If you’re concerned about your discharge, talk to your doctor. They can help you determine if it’s normal or if you need treatment.
When to see a doctor
A discharge that is white, clear, and odorless is normal and should not be a cause for concern. It is important to seek medical advice if a person experiences heavy discharge or notices the volume increasing each month.
If someone experiences yellow, green, or clumpy discharge, they should consult a healthcare provider immediately.
In addition, people should consult a healthcare provider if they experience any of the following symptoms after discharge:
- a strong or bad odor
- skin darkening around the vagina
Could I Be Pregnant?
This could be wonderful news if you’re trying to conceive! Compare your symptoms to other Early Signs of Pregnancy. If you believe you might be pregnant, today’s Home Pregnancy Tests can give you a positive answer as soon as a week before your period is due. If you’re not ready to buy a pregnancy test yet, use our Due Date Calculator to figure out when you last ovulated. That will also provide you with some insight!
When should I take a pregnancy test?
The most effective time to take a pregnancy test is after your period is late – that’s when they work best. Taking a pregnancy test as soon as possible is a good idea if you missed your period or suspect you may be pregnant.
The sooner you find out you’re pregnant, the sooner you can start considering your options and get whatever care you need.
Some pregnancy tests claim to work a few days before a missed period, but the results are usually less accurate then. To determine when to take a pregnancy test and how accurate it will be, read the label on your pregnancy test.
Sometimes, a pregnancy test can detect pregnancy hormones in your urine as early as 10 days after unprotected sex. However, these results aren’t very reliable, and you might get a false positive or false negative test result.
The best time to take a pregnancy test if your periods are irregular or you don’t get periods for any reason is 3 weeks after intercourse.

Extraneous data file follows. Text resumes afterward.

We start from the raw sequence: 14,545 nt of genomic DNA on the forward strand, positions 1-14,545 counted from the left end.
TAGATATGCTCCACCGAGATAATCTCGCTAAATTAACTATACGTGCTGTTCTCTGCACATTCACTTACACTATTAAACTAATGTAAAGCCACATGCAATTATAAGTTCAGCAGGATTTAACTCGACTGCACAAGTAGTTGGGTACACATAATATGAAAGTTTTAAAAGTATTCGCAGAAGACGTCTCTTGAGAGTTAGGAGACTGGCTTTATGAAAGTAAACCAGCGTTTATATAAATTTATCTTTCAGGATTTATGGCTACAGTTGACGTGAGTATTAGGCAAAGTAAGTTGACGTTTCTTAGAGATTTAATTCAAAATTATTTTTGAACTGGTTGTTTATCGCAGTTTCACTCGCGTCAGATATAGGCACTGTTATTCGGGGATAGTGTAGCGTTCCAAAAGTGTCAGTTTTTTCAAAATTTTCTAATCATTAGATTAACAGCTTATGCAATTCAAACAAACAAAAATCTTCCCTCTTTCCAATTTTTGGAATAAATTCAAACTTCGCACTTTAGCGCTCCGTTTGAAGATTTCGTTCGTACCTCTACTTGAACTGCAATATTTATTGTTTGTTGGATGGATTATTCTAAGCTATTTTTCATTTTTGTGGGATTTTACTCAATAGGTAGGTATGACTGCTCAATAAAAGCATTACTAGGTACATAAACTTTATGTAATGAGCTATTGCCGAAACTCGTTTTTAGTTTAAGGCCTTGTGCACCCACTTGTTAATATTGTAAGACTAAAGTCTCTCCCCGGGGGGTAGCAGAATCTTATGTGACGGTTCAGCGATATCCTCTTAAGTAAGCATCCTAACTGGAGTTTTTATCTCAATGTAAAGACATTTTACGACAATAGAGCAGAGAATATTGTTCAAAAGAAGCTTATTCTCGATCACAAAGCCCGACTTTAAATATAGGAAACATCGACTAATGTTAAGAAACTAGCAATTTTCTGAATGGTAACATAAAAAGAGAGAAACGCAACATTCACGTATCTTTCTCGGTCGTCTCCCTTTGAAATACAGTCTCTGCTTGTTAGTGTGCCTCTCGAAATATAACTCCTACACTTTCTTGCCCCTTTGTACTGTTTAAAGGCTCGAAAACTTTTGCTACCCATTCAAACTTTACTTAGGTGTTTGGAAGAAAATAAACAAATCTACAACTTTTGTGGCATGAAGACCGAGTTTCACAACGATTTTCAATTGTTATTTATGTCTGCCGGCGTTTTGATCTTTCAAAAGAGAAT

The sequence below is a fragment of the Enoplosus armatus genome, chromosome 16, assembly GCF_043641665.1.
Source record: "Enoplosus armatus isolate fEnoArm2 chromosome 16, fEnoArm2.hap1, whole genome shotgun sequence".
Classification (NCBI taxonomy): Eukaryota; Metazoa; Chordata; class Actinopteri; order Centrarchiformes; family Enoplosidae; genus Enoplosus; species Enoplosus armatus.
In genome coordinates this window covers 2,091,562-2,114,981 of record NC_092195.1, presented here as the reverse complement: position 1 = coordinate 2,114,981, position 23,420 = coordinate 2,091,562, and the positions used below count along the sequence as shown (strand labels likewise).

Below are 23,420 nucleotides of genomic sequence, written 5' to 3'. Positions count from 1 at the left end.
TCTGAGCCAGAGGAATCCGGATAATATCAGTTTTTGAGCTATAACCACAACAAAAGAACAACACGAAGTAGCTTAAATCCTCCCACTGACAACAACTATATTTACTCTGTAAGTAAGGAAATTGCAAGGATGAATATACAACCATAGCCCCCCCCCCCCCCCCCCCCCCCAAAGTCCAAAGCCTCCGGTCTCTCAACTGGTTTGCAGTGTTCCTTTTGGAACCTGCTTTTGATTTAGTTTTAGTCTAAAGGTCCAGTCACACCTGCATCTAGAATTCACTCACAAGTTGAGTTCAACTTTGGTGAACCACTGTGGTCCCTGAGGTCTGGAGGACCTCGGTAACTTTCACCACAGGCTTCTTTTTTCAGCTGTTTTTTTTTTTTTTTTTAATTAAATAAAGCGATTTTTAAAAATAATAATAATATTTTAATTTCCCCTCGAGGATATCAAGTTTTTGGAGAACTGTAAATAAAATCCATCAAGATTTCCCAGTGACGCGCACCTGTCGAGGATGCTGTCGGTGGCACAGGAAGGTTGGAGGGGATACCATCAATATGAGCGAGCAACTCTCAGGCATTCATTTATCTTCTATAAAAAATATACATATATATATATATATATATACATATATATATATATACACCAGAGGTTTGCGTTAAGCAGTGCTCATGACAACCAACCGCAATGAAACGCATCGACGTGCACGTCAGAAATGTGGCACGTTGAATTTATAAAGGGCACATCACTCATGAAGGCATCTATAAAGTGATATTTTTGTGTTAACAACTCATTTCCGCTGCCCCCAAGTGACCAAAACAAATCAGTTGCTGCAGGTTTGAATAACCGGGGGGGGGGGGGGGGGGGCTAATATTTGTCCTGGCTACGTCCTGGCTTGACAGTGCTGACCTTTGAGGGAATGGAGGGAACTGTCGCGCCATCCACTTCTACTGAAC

Could you have early pregnancy symptoms and not be pregnant?
Yes. There are many early pregnancy symptoms that can overlap with other conditions, especially premenstrual symptoms. If you are experiencing symptoms related to pregnancy, you should try to relax and wait patiently until a pregnancy test is available.
When should you see a doctor about a new pregnancy?
If you’re pregnant, how soon should you see a doctor? Make an appointment with an Ob/Gyn even if a home pregnancy test confirms you’re pregnant. You should schedule your first prenatal appointment within eight weeks of your last menstrual period (LMP), according to the American Pregnancy Association. There is no such thing as a typical pregnancy or a typical baby, even if you have been pregnant before. In order to ensure the health of you and your baby, you should follow your doctor’s advice for prenatal care, including regular appointments.
In the event that you just found out you’re pregnant, your first visit will help you and your Ob/Gyn discover things such as:
- Your due date
- Risk factors related to hereditary, health, or aging pregnancy
- The health history of your family
- Prenatal care schedule that works for you
Afterwards, you’ll determine how often you should see your doctor and how to recognize potential emergencies.
- Cribby, S., Taylor, M., & Reid, G. (2009, March 29). Vaginal microbiota and the use of probiotics. Interdisciplinary Perspectives on Infectious Diseases
- How many women are affected/at risk? (2016, December 1)
- Vaginal discharge. (2013, October)
- NHS. Vaginal discharge. Online: NHS.uk, 2018
- Mayo Clinic Staff. Vaginal discharge. Online: Mayoclinic.org, 2019
- World Health Organisation. WHO laboratory manual for the examination of human semen and sperm-cervical mucus interaction. Cambridge university press; 1999
- NHS. Vaginal discharge. Online: NHS.uk, 2018
- Bacterial vaginosis. (2018).
- Bishop G B. (1990). Clinical methods: the history, physical, and laboratory examinations. Boston: Butterworths.
- Bleeding during pregnancy. (2021).
- Sexually transmitted infections (STIs). (2021).
- Trichomoniasis. (2021).
- White Vaginal discharge. (2004).
- Vaginal discharge. (2013).
- Vaginal discharge. (2019).
- White Vaginal discharge. (2021).
- Vaginal yeast infections. (2019).
- What’s the cervical mucus method of FAMs? (n.d.).